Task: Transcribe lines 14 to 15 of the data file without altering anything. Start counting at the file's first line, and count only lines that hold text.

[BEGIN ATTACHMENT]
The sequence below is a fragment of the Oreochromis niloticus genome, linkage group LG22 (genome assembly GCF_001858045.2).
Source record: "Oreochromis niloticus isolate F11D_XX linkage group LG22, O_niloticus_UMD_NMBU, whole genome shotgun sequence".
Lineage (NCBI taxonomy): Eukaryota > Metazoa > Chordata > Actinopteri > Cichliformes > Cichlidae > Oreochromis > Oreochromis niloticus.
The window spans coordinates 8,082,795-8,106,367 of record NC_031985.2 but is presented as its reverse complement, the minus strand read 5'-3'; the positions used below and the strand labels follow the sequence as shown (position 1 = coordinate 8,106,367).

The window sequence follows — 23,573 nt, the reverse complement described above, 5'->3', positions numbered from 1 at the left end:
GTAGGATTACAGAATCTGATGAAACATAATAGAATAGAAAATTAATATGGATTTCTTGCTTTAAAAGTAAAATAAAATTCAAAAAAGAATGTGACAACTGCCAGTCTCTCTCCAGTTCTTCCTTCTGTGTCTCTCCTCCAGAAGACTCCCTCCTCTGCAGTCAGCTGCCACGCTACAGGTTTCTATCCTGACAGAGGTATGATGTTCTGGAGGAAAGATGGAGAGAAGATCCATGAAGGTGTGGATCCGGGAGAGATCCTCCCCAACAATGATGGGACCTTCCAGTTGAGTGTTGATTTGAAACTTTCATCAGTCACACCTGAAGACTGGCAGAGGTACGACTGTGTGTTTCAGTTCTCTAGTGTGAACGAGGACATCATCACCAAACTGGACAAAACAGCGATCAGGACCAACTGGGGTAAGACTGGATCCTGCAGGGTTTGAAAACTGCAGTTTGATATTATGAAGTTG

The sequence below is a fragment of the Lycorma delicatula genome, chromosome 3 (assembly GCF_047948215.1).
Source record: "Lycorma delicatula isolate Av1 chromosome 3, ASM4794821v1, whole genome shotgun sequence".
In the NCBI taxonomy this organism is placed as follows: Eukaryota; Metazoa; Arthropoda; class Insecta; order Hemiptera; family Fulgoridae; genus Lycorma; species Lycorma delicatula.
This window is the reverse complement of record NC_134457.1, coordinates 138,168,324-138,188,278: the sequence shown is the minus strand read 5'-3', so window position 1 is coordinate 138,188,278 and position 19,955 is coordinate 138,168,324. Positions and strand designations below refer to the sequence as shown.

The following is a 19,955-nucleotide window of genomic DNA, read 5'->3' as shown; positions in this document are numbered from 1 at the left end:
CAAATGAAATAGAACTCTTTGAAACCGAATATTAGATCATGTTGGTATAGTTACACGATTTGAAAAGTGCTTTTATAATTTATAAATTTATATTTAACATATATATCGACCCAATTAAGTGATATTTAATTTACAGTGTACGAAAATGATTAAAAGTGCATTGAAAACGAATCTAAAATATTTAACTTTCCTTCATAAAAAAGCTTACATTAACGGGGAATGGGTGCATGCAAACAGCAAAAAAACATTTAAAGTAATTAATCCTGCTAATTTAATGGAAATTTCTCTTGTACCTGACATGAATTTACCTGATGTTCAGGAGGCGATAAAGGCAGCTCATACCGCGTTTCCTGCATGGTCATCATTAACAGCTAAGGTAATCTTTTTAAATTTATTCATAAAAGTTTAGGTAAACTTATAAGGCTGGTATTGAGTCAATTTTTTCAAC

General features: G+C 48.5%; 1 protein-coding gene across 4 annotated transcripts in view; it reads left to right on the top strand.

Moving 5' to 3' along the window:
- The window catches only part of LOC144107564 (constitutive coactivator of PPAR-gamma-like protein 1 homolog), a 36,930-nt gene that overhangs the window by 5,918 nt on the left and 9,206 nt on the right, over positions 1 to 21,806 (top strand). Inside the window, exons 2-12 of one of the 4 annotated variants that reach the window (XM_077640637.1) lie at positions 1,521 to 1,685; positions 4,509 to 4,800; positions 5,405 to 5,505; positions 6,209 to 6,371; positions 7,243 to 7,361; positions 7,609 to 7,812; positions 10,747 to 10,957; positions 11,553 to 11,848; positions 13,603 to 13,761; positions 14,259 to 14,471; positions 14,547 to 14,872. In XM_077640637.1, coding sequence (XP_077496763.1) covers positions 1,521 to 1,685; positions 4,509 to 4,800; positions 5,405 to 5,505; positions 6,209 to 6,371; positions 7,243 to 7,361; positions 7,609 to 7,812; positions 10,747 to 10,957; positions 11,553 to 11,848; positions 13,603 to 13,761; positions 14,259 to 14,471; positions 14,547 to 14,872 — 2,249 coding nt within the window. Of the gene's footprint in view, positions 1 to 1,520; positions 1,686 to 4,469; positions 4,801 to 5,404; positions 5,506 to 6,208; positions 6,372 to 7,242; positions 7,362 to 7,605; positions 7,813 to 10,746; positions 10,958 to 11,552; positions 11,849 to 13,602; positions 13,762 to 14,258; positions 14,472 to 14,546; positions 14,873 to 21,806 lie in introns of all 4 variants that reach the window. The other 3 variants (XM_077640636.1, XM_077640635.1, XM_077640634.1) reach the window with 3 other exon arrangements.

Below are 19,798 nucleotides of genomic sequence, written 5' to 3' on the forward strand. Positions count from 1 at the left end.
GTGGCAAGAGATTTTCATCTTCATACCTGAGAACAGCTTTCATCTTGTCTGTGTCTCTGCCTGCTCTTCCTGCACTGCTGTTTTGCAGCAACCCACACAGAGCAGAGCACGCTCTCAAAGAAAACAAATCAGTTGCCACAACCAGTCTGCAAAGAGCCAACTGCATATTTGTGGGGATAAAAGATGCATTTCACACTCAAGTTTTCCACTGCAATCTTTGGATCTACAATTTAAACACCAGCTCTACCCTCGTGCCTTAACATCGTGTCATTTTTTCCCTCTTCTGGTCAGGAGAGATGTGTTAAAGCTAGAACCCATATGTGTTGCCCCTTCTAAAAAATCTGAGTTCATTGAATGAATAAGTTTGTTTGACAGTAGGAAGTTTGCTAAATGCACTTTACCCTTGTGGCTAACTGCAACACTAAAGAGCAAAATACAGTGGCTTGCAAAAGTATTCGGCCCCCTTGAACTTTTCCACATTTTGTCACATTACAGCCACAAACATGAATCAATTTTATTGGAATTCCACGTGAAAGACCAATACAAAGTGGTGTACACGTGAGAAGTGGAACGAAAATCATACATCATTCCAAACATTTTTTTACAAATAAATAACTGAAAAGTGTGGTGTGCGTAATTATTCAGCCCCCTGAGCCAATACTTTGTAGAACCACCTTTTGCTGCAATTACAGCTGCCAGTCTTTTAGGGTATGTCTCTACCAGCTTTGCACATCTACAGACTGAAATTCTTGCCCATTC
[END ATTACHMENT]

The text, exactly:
Moving 5' to 3' along the window:
- The window catches only part of LOC144107564 (constitutive coactivator of PPAR-gamma-like protein 1 homolog), a 36,930-nt gene that overhangs the window by 5,918 nt on the left and 9,206 nt on the right, over positions 1 to 21,806 (top strand). Inside the window, exons 2-12 of one of the 4 annotated variants that reach the window (XM_077640637.1) lie at positions 1,521 to 1,685; positions 4,509 to 4,800; positions 5,405 to 5,505; positions 6,209 to 6,371; positions 7,243 to 7,361; positions 7,609 to 7,812; positions 10,747 to 10,957; positions 11,553 to 11,848; positions 13,603 to 13,761; positions 14,259 to 14,471; positions 14,547 to 14,872. In XM_077640637.1, coding sequence (XP_077496763.1) covers positions 1,521 to 1,685; positions 4,509 to 4,800; positions 5,405 to 5,505; positions 6,209 to 6,371; positions 7,243 to 7,361; positions 7,609 to 7,812; positions 10,747 to 10,957; positions 11,553 to 11,848; positions 13,603 to 13,761; positions 14,259 to 14,471; positions 14,547 to 14,872 — 2,249 coding nt within the window. Of the gene's footprint in view, positions 1 to 1,520; positions 1,686 to 4,469; positions 4,801 to 5,404; positions 5,506 to 6,208; positions 6,372 to 7,242; positions 7,362 to 7,605; positions 7,813 to 10,746; positions 10,958 to 11,552; positions 11,849 to 13,602; positions 13,762 to 14,258; positions 14,472 to 14,546; positions 14,873 to 21,806 lie in introns of all 4 variants that reach the window. The other 3 variants (XM_077640636.1, XM_077640635.1, XM_077640634.1) reach the window with 3 other exon arrangements.